You’ve probably heard the term helicopter parents. These are parents who seem to hover above their children, manipulating them like marionettes and steering them around life’s obstacles. Afraid to see their children fail, they try to push them to make the right decisions, acting as managers and spokesmen and try to erase any uncertainty. We’ve written about the subject several times in the context of highly organized activity schedules, staying out of the Scouts’ way, and mentoring and guiding our Scouts, rather than directing and managing them.
I heard another term a couple weeks ago listening to a radio interview with a local parenting expert. In a discussion on raising resilient kids and teaching them the coping skills they’ll need later in life, Continue reading “Move over, helicopter parents: Here comes the snowplow”
One of the greatest virtues of the Scouting program is that it teaches young people how to solve problems in real time with the resources they have at their disposal. They’re not usually major problems – at least not to us, but to the Scouts, they can befuddle and confuse until they set themselves in the right direction.
I recently read an article by Tommy Gray, CPBE, in a broadcast engineering trade magazine. We broadcast engineers often face puzzling problems that need to be resolved quickly. Gray offered the advice that you are never totally down if you use your head. There are three things to keep in mind, Continue reading “A three-step problem solving process”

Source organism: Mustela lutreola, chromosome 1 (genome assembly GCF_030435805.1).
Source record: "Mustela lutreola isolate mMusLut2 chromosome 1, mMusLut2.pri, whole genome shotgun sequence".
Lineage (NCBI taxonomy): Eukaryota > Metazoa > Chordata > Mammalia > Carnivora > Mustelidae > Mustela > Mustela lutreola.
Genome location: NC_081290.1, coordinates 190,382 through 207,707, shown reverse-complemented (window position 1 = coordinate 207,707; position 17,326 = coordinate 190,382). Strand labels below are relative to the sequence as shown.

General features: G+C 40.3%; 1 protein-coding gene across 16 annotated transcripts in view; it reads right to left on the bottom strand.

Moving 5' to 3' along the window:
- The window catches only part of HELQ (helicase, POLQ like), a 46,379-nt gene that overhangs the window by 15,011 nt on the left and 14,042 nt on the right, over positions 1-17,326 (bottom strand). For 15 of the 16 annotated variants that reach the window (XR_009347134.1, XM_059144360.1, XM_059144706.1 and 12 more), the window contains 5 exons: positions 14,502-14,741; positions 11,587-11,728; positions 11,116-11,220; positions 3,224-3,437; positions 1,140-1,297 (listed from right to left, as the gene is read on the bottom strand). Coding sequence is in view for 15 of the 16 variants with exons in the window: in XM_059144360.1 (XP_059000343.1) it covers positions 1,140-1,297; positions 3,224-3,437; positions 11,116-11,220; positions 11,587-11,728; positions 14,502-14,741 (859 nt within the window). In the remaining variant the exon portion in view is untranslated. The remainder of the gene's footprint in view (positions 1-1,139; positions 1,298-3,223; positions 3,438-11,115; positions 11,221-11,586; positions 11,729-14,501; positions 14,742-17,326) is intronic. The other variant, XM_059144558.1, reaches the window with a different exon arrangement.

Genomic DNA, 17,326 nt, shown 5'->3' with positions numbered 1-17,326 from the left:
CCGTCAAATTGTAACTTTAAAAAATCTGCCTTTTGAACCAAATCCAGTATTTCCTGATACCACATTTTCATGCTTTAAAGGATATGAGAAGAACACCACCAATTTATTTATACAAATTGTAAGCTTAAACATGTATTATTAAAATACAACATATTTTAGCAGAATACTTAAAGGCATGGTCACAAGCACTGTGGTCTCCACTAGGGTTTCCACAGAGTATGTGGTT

It seems like an ideal troop outing. A trip to a local ski area for a weekend of snow sports. The slopes are not too steep but still full of fun and challenge. They offer downhill and cross-country skiing trails, snowboarding runs, ice skating and tubing. There are lights for nighttime skiing as well. Lessons are available, and there’s camping on site. The ski area is less than an hour’s drive away, and the cost is reasonable. There should be plenty to do for everyone.
But when only a few Scouts, and fewer adults, choose to attend, the outing has to be cancelled.
What went wrong? Continue reading “When campouts fail”
Teaching and developing others, particularly young people, can be a challenge. We try to organize a set of facts in a logical manner and deliver it to the receiving parties coherently, so the transfer of information is correct and goes smoothly.
But does it?
Sometimes it seems like we can talk and lecture until we’re blue in the face, but it just doesn’t engage the others. People tend to zone out if they’re getting too much information. There’s not an infinite capacity to receive and store what’s being explained to them.
It’s important to engage the brain in a manner other than just listening to what’s being said. Continue reading “Ask more questions!”
While some people seem to be natural leaders, it’s generally held that leadership is something that can be learned. The esteemed football coach Vince Lombardi believed that
Leaders are made, they are not born. They are made by hard effort, which is the price which all of us must pay to achieve any goal that is worthwhile.
Our Scouts, most likely, are not great leaders. In fact, they probably don’t know the first thing about leadership when they take on their first leadership position of responsibility – most often as a patrol leader. It is through Scouting that they begin the process of learning about leadership. Continue reading “Learning to lead”